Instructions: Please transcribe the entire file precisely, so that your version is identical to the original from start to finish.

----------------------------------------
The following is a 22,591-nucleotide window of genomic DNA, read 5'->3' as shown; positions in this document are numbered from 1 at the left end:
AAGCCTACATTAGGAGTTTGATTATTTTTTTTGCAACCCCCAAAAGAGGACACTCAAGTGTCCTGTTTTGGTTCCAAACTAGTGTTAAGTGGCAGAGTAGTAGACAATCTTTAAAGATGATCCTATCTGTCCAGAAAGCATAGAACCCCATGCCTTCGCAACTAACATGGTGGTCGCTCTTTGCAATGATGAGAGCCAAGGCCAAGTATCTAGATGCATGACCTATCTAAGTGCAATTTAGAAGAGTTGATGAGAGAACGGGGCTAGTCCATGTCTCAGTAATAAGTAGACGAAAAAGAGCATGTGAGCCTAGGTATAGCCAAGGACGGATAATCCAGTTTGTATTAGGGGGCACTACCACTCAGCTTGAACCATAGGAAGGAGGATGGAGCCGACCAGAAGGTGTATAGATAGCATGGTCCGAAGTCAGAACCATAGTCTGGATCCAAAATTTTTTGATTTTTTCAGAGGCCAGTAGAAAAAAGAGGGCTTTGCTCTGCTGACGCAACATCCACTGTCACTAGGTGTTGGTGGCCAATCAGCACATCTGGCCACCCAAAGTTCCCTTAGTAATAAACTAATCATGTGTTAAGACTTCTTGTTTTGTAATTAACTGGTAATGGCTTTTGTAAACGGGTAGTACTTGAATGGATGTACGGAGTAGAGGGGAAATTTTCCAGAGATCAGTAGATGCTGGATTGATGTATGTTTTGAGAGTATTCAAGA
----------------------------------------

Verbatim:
The following is a 22,591-nucleotide window of genomic DNA, read 5'->3' as shown; positions in this document are numbered from 1 at the left end:
AAGCCTACATTAGGAGTTTGATTATTTTTTTTGCAACCCCCAAAAGAGGACACTCAAGTGTCCTGTTTTGGTTCCAAACTAGTGTTAAGTGGCAGAGTAGTAGACAATCTTTAAAGATGATCCTATCTGTCCAGAAAGCATAGAACCCCATGCCTTCGCAACTAACATGGTGGTCGCTCTTTGCAATGATGAGAGCCAAGGCCAAGTATCTAGATGCATGACCTATCTAAGTGCAATTTAGAAGAGTTGATGAGAGAACGGGGCTAGTCCATGTCTCAGTAATAAGTAGACGAAAAAGAGCATGTGAGCCTAGGTATAGCCAAGGACGGATAATCCAGTTTGTATTAGGGGGCACTACCACTCAGCTTGAACCATAGGAAGGAGGATGGAGCCGACCAGAAGGTGTATAGATAGCATGGTCCGAAGTCAGAACCATAGTCTGGATCCAAAATTTTTTGATTTTTTCAGAGGCCAGTAGAAAAAAGAGGGCTTTGCTCTGCTGACGCAACATCCACTGTCACTAGGTGTTGGTGGCCAATCAGCACATCTGGCCACCCAAAGTTCCCTTAGTAATAAACTAATCATGTGTTAAGACTTCTTGTTTTGTAATTAACTGGTAATGGCTTTTGTAAACGGGTAGTACTTGAATGGATGTACGGAGTAGAGGGGAAATTTTCCAGAGATCAGTAGATGCTGGATTGATGTATGTTTTGAGAGTATTCAAGA